A quick explanation of the Mandelbrot set

The Mandelbrot set is perhaps the most famous fractal. When Benoît Mandelbrot first saw an image of the set that would one day bear his name, he was probably looking at a black and white print-out that took several minutes to complete.

At first he thought he had made a mistake. So he checked the math and found that, making allowances for the available numerical precision, the print-out was correct.

The Mandelbrot set is the set of all so-called “complex” numbers that meet Mandelbrot’s simple arithmetic criterion. To make an image of the Mandelbrot set in a given region of the “complex plane,” the computer assigns a complex number to each pixel of the available display area. Then, for each pixel of the display area, the computer determines whether the assigned number meets or doesn’t meet Mandelbrot’s criterion.

If the number meets the criterion, the corresponding pixel is painted black, usually. If it doesn’t meet the criterion, the corresponding pixel is painted white, or some color other than the one used for the numbers that do meet the criterion.

The color for the pixels corresponding to numbers that don’t meet the criterion is more an artistic matter than a mathematical matter. Mathematicians are for the most part only interested in the numbers that do meet the criterion.

Here’s the criterion: take the number, call it c. Assign z = c. Multiply z by itself and add c, reassign that result to z, and once again multiply z by itself and add c. Keep doing that, or, better yet, have your computer do it.

After enough iterations of that, you will see either that z gets farther and farther away from zero, or you will see that z settles onto a specific single value or a cycle of values that are not that far away from zero. If z settles, then c is in the Mandelbrot set.

For example, take c = 2. That gives us the sequence 2, 6, 38, 1446, 2090918, 4371938082726, 8919542782688501670, etc. These numbers quickly get out of the range a computer can represent. They “escape to infinity,” a mathematician might say. Therefore 2 is not in the Mandelbrot set.

Now compare c = −7/4. That gives us −7/4, 21/16, −7/256, −114639/65536, 5625907553/4294967296, etc. The denominators are getting bigger, but the values circle around zero, staying in the range between −7/4 and 21/16, as the numeric approximations demonstrate: −1.75, 1.3125, −0.02734375, −1.7492523193359375, 1.3098836767021567, etc.

A mathematician might say this is a “stable orbit” or something like that. Definitely not “escape to infinity.” Therefore −7/4 is in the Mandelbrot set.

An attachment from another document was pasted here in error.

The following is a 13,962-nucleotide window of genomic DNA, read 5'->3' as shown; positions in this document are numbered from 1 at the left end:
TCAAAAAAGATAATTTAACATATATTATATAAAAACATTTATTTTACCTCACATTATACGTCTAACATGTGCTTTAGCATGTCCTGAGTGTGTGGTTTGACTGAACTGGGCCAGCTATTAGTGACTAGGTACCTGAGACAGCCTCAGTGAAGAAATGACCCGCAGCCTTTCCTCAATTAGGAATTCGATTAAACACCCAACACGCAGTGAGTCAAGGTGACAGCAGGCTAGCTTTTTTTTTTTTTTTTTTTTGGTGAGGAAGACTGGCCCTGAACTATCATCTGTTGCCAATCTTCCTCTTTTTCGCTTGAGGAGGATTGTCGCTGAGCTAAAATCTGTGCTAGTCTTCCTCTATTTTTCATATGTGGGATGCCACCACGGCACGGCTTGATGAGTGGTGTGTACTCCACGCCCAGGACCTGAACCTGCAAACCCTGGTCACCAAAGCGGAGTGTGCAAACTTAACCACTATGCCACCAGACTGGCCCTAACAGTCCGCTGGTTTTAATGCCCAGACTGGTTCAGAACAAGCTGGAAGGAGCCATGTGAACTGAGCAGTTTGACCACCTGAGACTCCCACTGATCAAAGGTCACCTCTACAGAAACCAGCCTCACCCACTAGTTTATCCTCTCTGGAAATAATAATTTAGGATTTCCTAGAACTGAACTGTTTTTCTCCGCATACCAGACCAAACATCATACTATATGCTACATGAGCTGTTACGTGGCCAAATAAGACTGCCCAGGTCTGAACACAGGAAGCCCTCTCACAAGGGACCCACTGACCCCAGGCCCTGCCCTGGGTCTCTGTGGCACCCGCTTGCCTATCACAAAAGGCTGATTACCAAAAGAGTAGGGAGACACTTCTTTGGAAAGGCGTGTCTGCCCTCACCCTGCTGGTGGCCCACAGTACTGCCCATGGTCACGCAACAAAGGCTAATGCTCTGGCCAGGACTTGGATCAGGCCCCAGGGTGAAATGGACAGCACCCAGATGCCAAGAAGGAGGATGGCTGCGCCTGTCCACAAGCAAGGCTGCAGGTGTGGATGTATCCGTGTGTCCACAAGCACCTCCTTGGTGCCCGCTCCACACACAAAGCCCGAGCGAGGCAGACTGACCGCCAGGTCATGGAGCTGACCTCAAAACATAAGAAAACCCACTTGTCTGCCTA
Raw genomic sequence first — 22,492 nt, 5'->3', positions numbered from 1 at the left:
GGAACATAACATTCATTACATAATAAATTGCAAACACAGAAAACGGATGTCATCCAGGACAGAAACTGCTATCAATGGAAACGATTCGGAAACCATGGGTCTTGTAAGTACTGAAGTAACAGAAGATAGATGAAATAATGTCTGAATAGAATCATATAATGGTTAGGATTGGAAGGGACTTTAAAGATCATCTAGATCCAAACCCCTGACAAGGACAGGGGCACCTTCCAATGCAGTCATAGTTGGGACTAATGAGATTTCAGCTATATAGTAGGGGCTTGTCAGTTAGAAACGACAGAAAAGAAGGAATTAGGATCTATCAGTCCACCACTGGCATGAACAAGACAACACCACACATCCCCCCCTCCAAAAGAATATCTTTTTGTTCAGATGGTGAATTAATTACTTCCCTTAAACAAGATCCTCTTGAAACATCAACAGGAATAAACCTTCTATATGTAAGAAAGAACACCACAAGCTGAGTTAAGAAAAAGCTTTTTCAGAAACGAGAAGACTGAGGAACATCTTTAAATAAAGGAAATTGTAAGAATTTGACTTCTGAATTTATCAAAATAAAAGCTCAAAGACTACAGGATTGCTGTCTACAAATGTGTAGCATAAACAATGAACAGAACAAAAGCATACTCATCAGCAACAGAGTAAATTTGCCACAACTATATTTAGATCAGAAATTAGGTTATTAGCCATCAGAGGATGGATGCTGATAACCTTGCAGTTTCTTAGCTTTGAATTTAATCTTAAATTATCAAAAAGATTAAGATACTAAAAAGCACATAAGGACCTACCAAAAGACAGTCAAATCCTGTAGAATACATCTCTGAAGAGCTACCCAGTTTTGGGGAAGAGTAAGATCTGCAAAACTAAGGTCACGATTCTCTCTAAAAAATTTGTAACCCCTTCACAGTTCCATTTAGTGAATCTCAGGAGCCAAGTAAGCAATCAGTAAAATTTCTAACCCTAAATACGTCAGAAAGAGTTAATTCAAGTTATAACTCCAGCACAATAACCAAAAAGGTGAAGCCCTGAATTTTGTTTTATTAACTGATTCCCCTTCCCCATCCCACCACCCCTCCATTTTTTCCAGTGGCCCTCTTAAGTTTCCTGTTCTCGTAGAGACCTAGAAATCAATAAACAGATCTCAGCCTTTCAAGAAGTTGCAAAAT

Note that c doesn’t have to be a “purely real” number like 2 or −7/4. It can be a “purely imaginary” number like the principal square root of −1 or it can be a complex number like −1/2 + (−3)/2.

A complex number has a “real” part and an “imaginary” part. If z is a complex number, it can be expressed as z = x + yi, where x and y are purely real numbers and i is the number such that i² = −1. Note that (−i)² = −1 also.

If z = x + yi, then the function Re(z) = x and the function Im(z) = y (or yi, maybe, I’m not sure). Thus the x and y of a complex number can be readily mapped to the x and y coordinates of the 2-dimensional plane.

Complex number arithmetic is actually not all that complicated, just remember that i² = −1. It should still make us grateful for computers.

And we need hundreds if not thousands of arithmetic calculations in order to draw an image of the Mandelbrot set even at a low resolution like 256 pixels per unit interval.

Looking at an image of the Mandelbrot set at a low resolution and not zoomed in, we might reach the incorrect conclusion that the numbers of the Mandelbrot set are not actually pathwise connected.

That would mean that to draw a path from a certain number in the Mandelbrot set to another number that is also in the Mandelbrot set the path might be required to go through numbers that are not in the Mandelbrot set. For example, getting from point A to point B (both painted black and labeled in red in the following image) seems to require going through several points not in the Mandelbrot set (painted various shades of blue).

But I’m not demanding the path be a straight line. Somehow, mathematicians were able to prove that each number in the Mandelbrot set is indeed pathwise connected to any other number in the Mandelbrot set.

The proof of the pathwise connection is more advanced than I can understand, but enough experts have looked at it over the decades that I feel confident any mistake in the proof would have been found by now.

The path connecting two numbers of the Mandelbrot set might be winding and tortuous, but it exists, and if your program can zoom in close enough, you can see it. In the example below, I sketch a possible path, then I shifted the winding red line so that you can get a better sense of the path.

Clearly the line I’ve drawn doesn’t have enough twists, it’s too straight even though it’s not an actual straight line.